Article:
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Tomorrow is Another Day

Shelby Hammer, Head of School
I would be the first to tell you that Scarlett O’Hara is not a great role model for much of anything, but one thing that she does get right is her determination to get through today as best she can because “tomorrow is another day.”

Never have these words rung truer. From day to day – or even hour to hour and minute to minute – our situation is changing. Whether it’s the latest update on COVID-19, the day’s stock market results, or the current price of oil, our days are stressful. During a recent devotional before a meeting of the Administrative Leadership Team, Kathy Webster reminded us of Matthew 6:24, “Therefore do not worry about tomorrow, for tomorrow will worry about itself. Each day has enough trouble of its own.” I don’t know about you, but sometimes I cannot worry about tomorrow because I’m too busy trying to get through today! Especially right now, each day does have enough trouble of its own.
I take comfort in this reminder, though, because that’s the way God wants it to be. He wants us to live one day at a time so that He can demonstrate for us daily that his grace is sufficient for that day’s trouble.

As we reach the end of Holy Week, Christians are preparing to celebrate Jesus’ resurrection, and Jews are observing Passover. As a quick reminder, Passover commemorates God setting the Jews free from centuries of bondage in Egypt. While freedom from slavery is certainly a cause for celebration, the Israelites then spent the next forty years wandering in the wilderness. During that bleak time, God provided manna for them each day. There was always more than enough manna, but the Israelites couldn’t gather one day’s manna to save for the next day. It would rot overnight. God wanted them to trust Him each and every day to provide for their needs.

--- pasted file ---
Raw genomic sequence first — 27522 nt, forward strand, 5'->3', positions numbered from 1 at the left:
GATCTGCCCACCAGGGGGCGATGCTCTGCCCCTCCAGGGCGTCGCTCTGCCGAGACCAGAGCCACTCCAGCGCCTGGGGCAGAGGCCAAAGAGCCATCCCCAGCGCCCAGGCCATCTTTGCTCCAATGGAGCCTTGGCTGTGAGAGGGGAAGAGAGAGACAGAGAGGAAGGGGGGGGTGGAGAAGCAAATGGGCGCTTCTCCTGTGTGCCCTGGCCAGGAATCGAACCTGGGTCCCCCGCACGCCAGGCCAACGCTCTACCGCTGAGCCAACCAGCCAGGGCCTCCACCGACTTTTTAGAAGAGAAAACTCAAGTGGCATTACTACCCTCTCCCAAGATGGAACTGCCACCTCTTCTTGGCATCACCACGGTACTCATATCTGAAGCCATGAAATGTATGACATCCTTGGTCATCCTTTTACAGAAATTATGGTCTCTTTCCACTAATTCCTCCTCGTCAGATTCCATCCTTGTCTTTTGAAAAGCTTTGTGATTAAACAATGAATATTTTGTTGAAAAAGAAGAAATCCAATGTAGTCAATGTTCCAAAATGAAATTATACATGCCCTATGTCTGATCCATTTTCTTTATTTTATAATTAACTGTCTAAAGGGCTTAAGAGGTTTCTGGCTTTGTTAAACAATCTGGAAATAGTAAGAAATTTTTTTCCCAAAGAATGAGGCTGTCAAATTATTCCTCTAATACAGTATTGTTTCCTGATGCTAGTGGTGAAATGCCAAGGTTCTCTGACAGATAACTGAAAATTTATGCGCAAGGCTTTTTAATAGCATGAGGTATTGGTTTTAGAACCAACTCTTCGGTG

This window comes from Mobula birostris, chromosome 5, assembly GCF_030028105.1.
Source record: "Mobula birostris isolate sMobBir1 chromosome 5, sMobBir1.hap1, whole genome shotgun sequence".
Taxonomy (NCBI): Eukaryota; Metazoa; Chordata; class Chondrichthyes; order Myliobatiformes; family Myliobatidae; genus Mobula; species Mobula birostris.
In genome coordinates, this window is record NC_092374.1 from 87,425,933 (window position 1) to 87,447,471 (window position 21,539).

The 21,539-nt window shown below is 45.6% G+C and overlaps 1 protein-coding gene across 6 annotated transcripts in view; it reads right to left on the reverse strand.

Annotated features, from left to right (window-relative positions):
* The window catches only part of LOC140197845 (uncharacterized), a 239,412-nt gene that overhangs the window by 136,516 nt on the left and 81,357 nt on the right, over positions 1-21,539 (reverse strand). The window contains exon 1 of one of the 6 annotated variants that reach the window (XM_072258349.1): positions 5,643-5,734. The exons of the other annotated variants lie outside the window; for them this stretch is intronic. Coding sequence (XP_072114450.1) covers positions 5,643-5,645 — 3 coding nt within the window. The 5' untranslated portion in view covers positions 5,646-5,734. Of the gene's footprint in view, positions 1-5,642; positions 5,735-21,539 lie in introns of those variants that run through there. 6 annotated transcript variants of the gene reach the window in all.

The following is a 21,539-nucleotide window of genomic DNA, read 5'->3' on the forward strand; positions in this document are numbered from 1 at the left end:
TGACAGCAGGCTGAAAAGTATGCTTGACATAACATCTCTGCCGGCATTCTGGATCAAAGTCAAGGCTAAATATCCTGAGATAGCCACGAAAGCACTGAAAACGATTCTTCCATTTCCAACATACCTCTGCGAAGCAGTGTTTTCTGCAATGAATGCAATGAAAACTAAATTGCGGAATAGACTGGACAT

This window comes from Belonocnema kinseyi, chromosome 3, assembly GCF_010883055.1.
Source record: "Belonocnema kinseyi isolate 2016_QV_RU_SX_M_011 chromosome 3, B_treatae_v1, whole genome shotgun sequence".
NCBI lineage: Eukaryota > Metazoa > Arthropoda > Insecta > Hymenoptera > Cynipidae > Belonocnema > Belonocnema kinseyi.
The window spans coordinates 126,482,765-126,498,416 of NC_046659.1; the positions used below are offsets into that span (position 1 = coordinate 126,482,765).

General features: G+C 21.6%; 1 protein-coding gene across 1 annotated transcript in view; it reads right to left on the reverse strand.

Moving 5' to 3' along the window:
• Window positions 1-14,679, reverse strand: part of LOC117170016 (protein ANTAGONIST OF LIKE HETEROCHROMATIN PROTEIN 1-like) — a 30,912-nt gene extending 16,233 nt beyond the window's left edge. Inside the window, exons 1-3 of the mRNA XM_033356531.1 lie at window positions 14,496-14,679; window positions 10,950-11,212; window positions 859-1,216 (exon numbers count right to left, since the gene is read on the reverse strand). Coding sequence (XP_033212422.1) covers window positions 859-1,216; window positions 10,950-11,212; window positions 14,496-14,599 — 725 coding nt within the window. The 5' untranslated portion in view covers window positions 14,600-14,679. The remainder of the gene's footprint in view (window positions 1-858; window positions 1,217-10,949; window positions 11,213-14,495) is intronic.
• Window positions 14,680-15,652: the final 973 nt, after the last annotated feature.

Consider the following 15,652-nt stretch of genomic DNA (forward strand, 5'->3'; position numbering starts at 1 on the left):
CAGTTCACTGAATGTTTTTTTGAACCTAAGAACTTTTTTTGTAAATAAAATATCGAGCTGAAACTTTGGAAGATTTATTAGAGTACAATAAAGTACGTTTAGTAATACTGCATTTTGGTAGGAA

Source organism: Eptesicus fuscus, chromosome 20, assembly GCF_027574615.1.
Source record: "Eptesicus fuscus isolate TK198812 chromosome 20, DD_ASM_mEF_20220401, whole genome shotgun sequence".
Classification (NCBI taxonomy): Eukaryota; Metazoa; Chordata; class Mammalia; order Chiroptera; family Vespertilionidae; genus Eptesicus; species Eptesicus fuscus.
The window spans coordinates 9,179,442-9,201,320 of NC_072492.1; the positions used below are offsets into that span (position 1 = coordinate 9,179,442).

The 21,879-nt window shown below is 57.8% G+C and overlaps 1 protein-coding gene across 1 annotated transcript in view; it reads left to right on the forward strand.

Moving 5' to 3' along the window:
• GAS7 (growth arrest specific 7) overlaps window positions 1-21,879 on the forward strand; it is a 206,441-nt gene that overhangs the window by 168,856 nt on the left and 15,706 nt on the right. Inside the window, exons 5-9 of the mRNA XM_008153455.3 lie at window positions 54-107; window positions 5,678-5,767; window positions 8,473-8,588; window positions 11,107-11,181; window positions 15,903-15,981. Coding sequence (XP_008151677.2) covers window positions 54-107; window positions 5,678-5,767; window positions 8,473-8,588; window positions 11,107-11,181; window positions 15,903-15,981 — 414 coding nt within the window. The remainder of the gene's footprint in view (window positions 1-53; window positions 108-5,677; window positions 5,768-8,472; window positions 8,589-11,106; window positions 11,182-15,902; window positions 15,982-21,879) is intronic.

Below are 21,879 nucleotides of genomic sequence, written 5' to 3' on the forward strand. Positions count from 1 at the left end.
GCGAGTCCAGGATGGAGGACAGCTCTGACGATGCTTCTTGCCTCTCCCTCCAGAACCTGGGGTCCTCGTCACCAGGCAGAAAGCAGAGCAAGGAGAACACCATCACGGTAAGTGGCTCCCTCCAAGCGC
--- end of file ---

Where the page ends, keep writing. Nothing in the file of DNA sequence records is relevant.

Regardless of what your faith tradition is or if you have no defined faith, this lesson feels particularly relevant for this time. We just need to get through each day, whether that means helping your children finish an assignment, creating dinner based on what you have available in the pantry, or just showering and brushing your hair. Each day may have trouble, but God provides for us daily.
These circumstances call us to define success and productivity differently. Students’ learning looks different. Parenting looks different. Teaching looks different. Grocery shopping is different. Socializing is different. The list goes on. So, how should we define success? I encourage you and your children to count each day as successful if we have been kind to one another, if we have found a way to help, if we feel a sense of purpose in our work, and quite simply if we make it through the day.

I’m reminded of the adage we share with the parents of infants and young children, “The days are long, but the years are short.” There’s no doubt that getting through these days is hard, but worrying about what comes next does not make today any easier. You have what you need to get through today and the next and the one after that. We cannot live any faster than one day at a time anyway. So, savor whatever little pleasures today brings, and even if the day was not your best, go to bed knowing that tomorrow is another day and another chance to allow God’s grace and mercy to comfort and sustain you.

Happy Easter!
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© 2019 Trinity School. All Rights Reserved.